Punk rock is thriving in the backyards of South Central and East Los Angeles. A cobbled-together family of Hispanic teens and young adults comprise the scene: bands, fans, production, marketing, and security interwoven into a sub-culture of thrash and noise and pits.
California emerged as a hub of American punk music with L.A. considered as the most hardcore. In the mid-to-late 1970s, two distinct yet concurrent scenes arose in Los Angeles County: the Hollywood scene and the East L.A. scene.
The sense of belonging is palpable; emotional bonds fostered among good families and those broken, poverty and wealth, adolescence and maturity, with the music emanating a magnetic chorus for all to sing together. ‘Los Punks: We Are All We Have” is a documentary feature film honestly and sincerely portraying this vibrant ‘DIY’ community.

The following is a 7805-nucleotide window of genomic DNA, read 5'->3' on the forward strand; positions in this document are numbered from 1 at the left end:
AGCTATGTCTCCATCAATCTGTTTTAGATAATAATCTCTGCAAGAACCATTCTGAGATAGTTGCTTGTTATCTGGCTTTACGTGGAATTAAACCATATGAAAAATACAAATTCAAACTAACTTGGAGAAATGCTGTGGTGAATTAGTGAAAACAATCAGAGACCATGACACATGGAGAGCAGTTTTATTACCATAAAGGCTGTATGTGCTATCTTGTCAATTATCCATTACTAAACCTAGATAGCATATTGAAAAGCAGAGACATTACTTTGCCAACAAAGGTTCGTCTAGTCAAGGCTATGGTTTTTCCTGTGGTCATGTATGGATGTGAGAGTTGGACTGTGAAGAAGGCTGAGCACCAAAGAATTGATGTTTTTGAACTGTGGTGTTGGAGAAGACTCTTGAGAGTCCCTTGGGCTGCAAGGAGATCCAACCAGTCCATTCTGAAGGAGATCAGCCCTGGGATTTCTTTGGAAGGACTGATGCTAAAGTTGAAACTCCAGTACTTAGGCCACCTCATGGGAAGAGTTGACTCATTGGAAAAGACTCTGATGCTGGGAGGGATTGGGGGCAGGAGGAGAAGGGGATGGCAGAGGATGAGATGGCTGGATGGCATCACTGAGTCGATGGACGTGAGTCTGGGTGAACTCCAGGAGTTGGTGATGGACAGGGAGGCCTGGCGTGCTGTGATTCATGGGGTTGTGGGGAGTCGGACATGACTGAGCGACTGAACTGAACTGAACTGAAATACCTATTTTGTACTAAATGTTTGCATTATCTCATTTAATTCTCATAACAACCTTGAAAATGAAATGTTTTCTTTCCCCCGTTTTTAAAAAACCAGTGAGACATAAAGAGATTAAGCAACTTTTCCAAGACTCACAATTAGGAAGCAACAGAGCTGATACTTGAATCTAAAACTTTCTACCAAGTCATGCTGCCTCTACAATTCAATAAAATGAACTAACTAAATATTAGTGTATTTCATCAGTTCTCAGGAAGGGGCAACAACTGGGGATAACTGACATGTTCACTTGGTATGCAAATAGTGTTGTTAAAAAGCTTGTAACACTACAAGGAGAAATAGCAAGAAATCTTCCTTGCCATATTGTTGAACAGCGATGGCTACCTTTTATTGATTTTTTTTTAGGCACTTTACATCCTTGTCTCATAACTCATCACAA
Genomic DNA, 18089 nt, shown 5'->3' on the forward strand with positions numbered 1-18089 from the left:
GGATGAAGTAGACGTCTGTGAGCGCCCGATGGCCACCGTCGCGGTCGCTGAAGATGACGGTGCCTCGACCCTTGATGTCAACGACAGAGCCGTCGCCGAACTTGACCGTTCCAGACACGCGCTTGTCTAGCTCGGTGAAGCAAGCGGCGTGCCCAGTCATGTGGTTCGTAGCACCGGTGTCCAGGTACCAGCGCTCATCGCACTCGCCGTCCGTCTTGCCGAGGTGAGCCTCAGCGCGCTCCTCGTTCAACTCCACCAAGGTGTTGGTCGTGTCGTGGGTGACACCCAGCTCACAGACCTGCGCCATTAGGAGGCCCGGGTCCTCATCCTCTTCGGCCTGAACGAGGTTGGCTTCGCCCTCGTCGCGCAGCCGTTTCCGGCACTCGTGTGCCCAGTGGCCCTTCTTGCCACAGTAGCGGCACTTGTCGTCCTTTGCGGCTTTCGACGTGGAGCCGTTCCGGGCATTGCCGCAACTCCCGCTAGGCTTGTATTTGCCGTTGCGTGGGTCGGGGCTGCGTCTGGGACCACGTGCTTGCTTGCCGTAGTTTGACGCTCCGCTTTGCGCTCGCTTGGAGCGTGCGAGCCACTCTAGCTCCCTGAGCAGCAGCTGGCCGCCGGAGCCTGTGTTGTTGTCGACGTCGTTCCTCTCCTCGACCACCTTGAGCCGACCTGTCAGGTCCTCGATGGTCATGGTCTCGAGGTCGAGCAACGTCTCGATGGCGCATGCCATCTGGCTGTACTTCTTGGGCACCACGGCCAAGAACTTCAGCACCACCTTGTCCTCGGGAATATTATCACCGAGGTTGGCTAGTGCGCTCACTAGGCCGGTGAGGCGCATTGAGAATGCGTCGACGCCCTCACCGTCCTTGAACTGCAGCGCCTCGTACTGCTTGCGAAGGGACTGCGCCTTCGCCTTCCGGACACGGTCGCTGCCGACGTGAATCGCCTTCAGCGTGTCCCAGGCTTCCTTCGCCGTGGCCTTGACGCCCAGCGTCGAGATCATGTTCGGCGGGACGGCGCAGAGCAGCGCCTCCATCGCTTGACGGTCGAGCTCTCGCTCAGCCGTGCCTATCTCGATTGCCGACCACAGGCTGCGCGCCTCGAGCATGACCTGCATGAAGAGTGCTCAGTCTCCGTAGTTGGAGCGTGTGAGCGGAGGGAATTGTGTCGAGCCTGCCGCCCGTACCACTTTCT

Home to the largest population of Mexicans in a non-Mexican city, Los Angeles historically segregated it to the eastern half of the city, largely reserving West L.A. for the Hollywood and Beverly Hills elite. This cultural stratification helped fuel interesting trends and a diverse musical heritage that included the unique Chicano punk scene considered a genre all its own, East L.A. punk.
While American punk music emerged after the “British Invasion” of the late 1960s and ’70s, disenfranchised Mexican American youth, along with other outcasts, in the late 1970s rejected overblown record production and created a stripped-down sound. This outsider scene valued raw creative expression over musical skill.
The line between musicians and audience blurred from one day to the next as fans started their own bands. Often politically charged, their music was tense, fast and aggressive. In Hollywood, The Zeros, The Plugz, The Bags, and Nervous Gender smashed all expectations of what Mexican American youth should look and sound like.